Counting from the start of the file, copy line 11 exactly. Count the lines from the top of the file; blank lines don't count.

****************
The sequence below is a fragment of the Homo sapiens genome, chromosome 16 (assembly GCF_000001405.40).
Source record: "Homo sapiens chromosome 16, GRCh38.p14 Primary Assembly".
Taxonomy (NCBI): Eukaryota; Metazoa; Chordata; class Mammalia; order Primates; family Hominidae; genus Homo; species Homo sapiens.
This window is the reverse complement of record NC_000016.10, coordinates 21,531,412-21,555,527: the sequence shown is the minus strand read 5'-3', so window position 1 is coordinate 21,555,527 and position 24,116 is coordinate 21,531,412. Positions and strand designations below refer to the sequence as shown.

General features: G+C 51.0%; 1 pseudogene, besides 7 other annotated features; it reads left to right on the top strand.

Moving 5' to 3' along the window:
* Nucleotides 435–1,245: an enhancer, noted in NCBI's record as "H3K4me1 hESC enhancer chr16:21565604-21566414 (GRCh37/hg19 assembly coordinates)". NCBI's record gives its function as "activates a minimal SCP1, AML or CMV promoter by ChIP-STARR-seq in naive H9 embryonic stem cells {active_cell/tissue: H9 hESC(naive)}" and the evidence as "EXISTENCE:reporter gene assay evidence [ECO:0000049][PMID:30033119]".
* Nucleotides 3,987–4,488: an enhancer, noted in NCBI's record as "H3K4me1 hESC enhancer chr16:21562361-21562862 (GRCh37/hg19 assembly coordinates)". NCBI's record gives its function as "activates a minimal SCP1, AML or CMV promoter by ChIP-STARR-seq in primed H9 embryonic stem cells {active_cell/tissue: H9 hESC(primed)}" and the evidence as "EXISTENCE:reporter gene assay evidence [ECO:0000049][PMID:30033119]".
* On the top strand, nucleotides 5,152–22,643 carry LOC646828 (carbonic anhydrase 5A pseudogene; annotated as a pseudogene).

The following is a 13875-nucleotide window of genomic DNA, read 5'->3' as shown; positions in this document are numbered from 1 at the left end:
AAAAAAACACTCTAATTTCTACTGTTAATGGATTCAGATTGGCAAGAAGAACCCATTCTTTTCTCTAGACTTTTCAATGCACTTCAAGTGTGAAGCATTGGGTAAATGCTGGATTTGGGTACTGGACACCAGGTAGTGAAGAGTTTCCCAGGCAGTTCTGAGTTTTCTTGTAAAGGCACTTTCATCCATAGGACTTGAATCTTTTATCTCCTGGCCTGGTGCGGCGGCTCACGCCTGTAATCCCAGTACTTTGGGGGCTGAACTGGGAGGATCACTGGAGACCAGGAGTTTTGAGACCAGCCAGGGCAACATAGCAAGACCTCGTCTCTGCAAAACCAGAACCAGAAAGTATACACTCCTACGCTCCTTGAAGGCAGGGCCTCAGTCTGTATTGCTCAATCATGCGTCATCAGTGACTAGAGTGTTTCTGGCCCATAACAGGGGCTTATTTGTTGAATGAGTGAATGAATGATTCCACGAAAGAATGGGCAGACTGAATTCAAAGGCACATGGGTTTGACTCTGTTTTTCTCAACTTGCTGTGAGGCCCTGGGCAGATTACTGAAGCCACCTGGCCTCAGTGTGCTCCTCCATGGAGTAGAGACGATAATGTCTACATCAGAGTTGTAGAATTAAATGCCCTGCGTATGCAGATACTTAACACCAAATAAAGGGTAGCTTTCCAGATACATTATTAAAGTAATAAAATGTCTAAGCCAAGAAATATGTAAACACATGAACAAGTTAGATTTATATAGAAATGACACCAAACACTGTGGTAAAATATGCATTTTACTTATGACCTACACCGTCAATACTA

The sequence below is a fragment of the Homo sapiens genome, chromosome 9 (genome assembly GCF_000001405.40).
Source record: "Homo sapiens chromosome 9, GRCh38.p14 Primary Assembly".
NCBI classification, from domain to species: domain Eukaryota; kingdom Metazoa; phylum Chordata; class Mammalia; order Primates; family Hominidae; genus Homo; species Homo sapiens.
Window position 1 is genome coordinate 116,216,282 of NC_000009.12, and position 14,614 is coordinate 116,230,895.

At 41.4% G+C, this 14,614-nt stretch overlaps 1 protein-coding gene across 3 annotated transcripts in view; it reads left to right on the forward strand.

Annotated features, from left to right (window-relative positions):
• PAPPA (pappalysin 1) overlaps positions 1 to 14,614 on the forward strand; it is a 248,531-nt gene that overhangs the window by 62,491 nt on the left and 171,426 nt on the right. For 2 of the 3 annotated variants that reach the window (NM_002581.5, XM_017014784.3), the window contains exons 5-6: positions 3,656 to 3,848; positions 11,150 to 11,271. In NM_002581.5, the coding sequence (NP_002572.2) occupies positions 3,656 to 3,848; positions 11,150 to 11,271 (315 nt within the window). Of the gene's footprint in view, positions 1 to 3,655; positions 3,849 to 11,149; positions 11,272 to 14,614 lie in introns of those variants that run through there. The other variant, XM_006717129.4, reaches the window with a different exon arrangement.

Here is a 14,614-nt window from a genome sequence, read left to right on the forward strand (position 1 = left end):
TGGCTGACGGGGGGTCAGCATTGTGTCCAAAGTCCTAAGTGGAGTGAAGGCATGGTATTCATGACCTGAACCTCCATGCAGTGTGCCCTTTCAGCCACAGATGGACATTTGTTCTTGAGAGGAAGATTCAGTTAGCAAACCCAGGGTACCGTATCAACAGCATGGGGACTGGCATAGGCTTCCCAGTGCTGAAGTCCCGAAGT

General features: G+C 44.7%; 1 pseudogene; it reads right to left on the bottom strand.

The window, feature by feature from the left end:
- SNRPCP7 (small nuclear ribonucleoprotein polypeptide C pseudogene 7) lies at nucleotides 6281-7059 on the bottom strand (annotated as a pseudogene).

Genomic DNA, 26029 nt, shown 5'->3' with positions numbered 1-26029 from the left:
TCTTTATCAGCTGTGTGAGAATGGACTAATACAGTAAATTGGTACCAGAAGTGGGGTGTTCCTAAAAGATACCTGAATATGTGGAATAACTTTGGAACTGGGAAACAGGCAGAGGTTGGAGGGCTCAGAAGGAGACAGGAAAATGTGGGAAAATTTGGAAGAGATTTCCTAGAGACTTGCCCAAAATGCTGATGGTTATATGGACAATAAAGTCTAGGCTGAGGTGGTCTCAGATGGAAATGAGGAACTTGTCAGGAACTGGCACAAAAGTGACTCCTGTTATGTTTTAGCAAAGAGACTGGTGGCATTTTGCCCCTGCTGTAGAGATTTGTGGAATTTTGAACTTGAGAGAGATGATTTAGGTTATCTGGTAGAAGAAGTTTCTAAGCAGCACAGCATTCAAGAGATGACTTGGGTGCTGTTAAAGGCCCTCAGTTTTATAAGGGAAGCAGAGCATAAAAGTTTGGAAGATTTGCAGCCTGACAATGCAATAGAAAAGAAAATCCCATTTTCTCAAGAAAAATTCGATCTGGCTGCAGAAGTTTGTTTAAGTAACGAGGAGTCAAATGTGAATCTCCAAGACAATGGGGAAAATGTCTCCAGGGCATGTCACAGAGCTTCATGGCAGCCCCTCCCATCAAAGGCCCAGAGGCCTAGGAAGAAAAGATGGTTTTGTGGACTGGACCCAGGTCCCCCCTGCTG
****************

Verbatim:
AAAAAAACACTCTAATTTCTACTGTTAATGGATTCAGATTGGCAAGAAGAACCCATTCTTTTCTCTAGACTTTTCAATGCACTTCAAGTGTGAAGCATTGGGTAAATGCTGGATTTGGGTACTGGACACCAGGTAGTGAAGAGTTTCCCAGGCAGTTCTGAGTTTTCTTGTAAAGGCACTTTCATCCATAGGACTTGAATCTTTTATCTCCTGGCCTGGTGCGGCGGCTCACGCCTGTAATCCCAGTACTTTGGGGGCTGAACTGGGAGGATCACTGGAGACCAGGAGTTTTGAGACCAGCCAGGGCAACATAGCAAGACCTCGTCTCTGCAAAACCAGAACCAGAAAGTATACACTCCTACGCTCCTTGAAGGCAGGGCCTCAGTCTGTATTGCTCAATCATGCGTCATCAGTGACTAGAGTGTTTCTGGCCCATAACAGGGGCTTATTTGTTGAATGAGTGAATGAATGATTCCACGAAAGAATGGGCAGACTGAATTCAAAGGCACATGGGTTTGACTCTGTTTTTCTCAACTTGCTGTGAGGCCCTGGGCAGATTACTGAAGCCACCTGGCCTCAGTGTGCTCCTCCATGGAGTAGAGACGATAATGTCTACATCAGAGTTGTAGAATTAAATGCCCTGCGTATGCAGATACTTAACACCAAATAAAGGGTAGCTTTCCAGATACATTATTAAAGTAATAAAATGTCTAAGCCAAGAAATATGTAAACACATGAACAAGTTAGATTTATATAGAAATGACACCAAACACTGTGGTAAAATATGCATTTTACTTATGACCTACACCGTCAATACTA